NEWTOWN SQUARE, Pa. – Sometimes it’s just the best player winning. This week is not unlike the previous, not unlike the next. No defining shot, nor moment. Just someone playing better than everyone else for 72 holes.
Only, now, Sei Young Kim can call herself a major champion.
Kim won the KPMG Women’s PGA Championship on Sunday. It was her 11th career LPGA victory, but her first major title.
“I'm so excited. I'm actually, really hiding my tears at the moment,” Kim said after a flurry of congratulations, trophy posing and interviews. “It was a major that I really wanted, so very excited and happy that I got it done.”
The 27-year-old South Korean remained stoic in the aftermath, the finished product of controlled brilliance. Fairways, greens and more birdies (23) than anyone else in the field at Aronimink Golf Club.
She kept well hidden the pressure she had been feeling, not just this week, but for several years. She might have hid it too well.
"I guess I was unconsciously nervous before going to sleep [Saturday night], so I set my alarm 30 minutes later than I wanted to, and I found out when I left this morning," Kim said.
That led to a late arrival to the course, but Kim didn't let it bother her. Winning a major had been her dream since she saw Se Ri Pak capture this championship, 22 years ago. And, she felt, this was her time.
Of course to make it her time, she was going to have to defeat another South Korean legend in Inbee Park. The same Inbee Park who, five years ago, beat Kim in this event at Westchester Country Club, shooting 68 that Sunday to Kim's 71.
Park shot 65 this time around and never got within a stroke of Kim’s lead.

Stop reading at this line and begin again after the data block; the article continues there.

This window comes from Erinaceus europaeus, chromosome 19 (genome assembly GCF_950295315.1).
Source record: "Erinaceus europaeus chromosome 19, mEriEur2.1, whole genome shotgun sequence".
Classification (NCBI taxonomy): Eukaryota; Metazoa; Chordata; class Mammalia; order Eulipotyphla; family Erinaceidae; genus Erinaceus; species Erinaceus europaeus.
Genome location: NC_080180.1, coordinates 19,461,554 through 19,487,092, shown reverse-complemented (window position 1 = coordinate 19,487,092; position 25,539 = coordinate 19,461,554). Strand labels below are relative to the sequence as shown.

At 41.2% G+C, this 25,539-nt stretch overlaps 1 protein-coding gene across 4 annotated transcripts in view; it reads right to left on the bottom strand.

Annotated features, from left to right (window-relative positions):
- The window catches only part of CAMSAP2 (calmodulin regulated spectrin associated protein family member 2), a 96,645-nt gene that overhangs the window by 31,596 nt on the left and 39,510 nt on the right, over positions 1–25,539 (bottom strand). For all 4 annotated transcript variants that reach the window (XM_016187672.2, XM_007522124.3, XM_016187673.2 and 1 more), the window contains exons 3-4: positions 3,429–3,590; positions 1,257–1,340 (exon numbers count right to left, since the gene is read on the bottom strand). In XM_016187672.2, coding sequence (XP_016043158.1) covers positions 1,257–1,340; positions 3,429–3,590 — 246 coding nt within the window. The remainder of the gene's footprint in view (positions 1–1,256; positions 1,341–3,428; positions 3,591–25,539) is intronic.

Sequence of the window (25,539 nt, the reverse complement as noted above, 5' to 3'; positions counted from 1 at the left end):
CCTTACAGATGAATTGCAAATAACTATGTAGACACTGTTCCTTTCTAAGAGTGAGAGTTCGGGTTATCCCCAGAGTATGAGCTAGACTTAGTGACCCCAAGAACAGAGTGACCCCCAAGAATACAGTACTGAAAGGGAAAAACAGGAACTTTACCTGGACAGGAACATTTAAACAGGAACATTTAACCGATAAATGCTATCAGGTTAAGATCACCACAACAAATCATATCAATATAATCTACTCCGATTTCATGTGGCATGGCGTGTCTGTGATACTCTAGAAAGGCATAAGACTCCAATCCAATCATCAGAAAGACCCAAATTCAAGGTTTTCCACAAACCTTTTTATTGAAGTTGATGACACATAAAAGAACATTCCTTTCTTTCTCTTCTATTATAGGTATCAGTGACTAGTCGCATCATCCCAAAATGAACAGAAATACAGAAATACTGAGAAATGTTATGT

“Sei Young was just really untouchable, and she played really, really good golf today,” said Park, who finished solo second, five back at 9 under. “I'd like to congratulate her. She had a great day. That's how a champion plays a final round, so it was good to see that.”
It was a record final round for Kim, a closing 63 that matched the best in this championship's history. It was a 266 (14 under) total that established a new mark.
Paul Fusco could see it coming. He’s caddied for Kim for six years.
“In the past, we’d come to a major and she’d be like, ‘Ah, I really want this,’ which is great and normal. But you can’t play that way,” said Fusco, who also won his first major as a caddie. “This was the first week she just relaxed and let come to her. Owned it.”
With 10 tour victories, entering this event, Kim was the only active player with more than five LPGA titles, but none majors. (For the record, Jessica Korda (5) and Minjee Lee (5) have now won the most LPGA events without a major, among active players.)
Easily overlooked, however, was the impressive nature of her wins.
Her first tour victory came in a playoff during her rookie season. Her second came after chipping in to force a playoff with Park and then defeating her by holing out from 154 yards on the first extra hole.
She won the 2018 Thornberry Creek event with an LPGA-record, 31-under-par total. That was four shots lower than when she won the Founders Cup by five.